So, how does this shadow our church?
When I read this I see an American church that, when presented with a powerful presentation of the gospel and the power of God, shake their head in agreement and give lip service. Then, when the going gets tough, they fall back into their old ways of chasing the American dream and keeping up with the Joneses. I see a church that no longer understands the sacrifice that it takes to pursue Godliness and see to it that the people of this earth submit to the kingship of Christ. I see a church that is more worried about living their lives in the hustle and bustle of our culture even though a life not in pursuit of the will of God is a self righteous path to destruction. I see a church that cares more about what Pharaoh and his servants think about them than they care about resting in and waiting on the promises of God. I see a church that mumbles at the leadership placed over them that God has called out; leadership that seeks to do what is right and submit to the will of God. We have a church that has been nurtured in instant gratification so we no longer accept that God’s deliverance could take more than a week.
We demand God’s plan be revealed now. We demand that our deliverance be now. This is the main problem. I just recently told my wife that this is especially hard for me. We cannot fathom not being a part of that deliverance. But please understand this: an entire generation of people wondered through the wilderness for forty years and never tasted the promised land. Yes, it was because of their disobedience but these are the same people that raised up the generation that did inherit the promised land. There were good times and their were frightening times. These people were most certainly tried. But without their perseverance in the wilderness, their wouldn’t have been a generation to inherit the land. I could go on and on about what all needs to be happening in the church and in families right now for us to prepare our children and grand children to handle the world that‘s coming. I already have (see below) and certainly intend to do it some more (stay tuned). Right now though, we need to understand how to be patient and faithful. We must rest in God. We must trust that one day the whole earth will be as full of the knowledge of the Lord as the waters that cover the seas.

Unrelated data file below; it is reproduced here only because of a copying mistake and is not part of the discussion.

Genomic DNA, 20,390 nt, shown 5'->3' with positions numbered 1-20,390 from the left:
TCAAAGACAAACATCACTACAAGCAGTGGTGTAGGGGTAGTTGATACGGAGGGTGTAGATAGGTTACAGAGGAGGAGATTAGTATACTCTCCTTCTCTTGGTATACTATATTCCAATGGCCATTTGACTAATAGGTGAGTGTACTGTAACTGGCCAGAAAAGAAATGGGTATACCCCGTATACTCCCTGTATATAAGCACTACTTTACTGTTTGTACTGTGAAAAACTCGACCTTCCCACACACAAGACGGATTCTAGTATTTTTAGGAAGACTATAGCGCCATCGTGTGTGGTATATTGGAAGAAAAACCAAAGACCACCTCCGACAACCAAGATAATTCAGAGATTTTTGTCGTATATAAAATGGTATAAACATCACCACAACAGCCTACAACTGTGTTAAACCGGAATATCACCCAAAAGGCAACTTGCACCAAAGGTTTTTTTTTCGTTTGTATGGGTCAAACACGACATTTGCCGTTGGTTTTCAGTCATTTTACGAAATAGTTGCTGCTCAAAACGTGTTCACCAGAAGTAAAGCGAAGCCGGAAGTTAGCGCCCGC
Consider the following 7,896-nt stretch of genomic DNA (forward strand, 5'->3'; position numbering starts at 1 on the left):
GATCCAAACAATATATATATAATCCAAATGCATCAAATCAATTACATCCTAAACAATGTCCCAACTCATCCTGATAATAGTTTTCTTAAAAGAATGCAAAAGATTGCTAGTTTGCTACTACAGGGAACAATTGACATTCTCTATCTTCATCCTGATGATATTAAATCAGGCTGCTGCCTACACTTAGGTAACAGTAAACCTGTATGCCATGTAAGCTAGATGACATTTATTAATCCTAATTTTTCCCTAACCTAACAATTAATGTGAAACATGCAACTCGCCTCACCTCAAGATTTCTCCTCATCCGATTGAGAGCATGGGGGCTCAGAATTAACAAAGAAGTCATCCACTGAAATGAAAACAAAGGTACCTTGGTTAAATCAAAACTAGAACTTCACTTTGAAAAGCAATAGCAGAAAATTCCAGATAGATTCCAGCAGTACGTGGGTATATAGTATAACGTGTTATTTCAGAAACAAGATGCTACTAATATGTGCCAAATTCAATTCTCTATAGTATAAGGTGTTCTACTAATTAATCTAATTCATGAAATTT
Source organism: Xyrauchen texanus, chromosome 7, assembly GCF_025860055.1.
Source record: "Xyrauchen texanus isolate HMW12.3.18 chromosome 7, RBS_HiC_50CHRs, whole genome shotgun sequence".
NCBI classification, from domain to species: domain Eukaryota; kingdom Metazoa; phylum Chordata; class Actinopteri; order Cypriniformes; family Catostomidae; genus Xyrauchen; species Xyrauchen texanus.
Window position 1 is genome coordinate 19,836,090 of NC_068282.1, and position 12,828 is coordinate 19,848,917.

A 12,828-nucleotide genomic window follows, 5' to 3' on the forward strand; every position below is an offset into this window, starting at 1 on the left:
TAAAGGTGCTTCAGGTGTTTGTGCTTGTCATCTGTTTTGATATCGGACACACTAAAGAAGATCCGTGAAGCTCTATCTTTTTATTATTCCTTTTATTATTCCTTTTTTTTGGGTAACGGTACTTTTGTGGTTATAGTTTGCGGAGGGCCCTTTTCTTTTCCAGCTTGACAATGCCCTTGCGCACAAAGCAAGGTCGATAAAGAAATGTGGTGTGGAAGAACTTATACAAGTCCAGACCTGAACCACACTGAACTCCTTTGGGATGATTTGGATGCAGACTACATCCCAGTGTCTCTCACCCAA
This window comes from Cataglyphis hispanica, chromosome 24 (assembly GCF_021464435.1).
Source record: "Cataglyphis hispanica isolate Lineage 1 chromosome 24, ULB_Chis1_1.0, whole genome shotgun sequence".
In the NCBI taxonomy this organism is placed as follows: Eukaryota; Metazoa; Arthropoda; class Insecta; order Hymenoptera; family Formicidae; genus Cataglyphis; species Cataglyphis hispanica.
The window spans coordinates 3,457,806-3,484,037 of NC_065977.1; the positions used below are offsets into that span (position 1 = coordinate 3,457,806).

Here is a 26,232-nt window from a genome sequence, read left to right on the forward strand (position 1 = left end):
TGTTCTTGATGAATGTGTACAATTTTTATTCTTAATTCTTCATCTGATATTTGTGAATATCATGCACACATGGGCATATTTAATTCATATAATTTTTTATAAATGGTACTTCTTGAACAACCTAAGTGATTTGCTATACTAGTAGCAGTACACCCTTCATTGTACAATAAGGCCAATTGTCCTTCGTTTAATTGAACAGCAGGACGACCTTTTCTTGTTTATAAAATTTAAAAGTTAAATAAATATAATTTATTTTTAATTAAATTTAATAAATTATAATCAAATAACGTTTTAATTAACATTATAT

Many other parallels can be drawn from this passage in different ways than what I have here presented. This is the beauty of scripture. There is always an original intent that the author meant to convey to the readers but because they were written by men carried along by the Spirit of God, there are many lessons that are able to be drawn from every story. This is one of the secondary reasons why the Scriptures are timeless.
God bless you.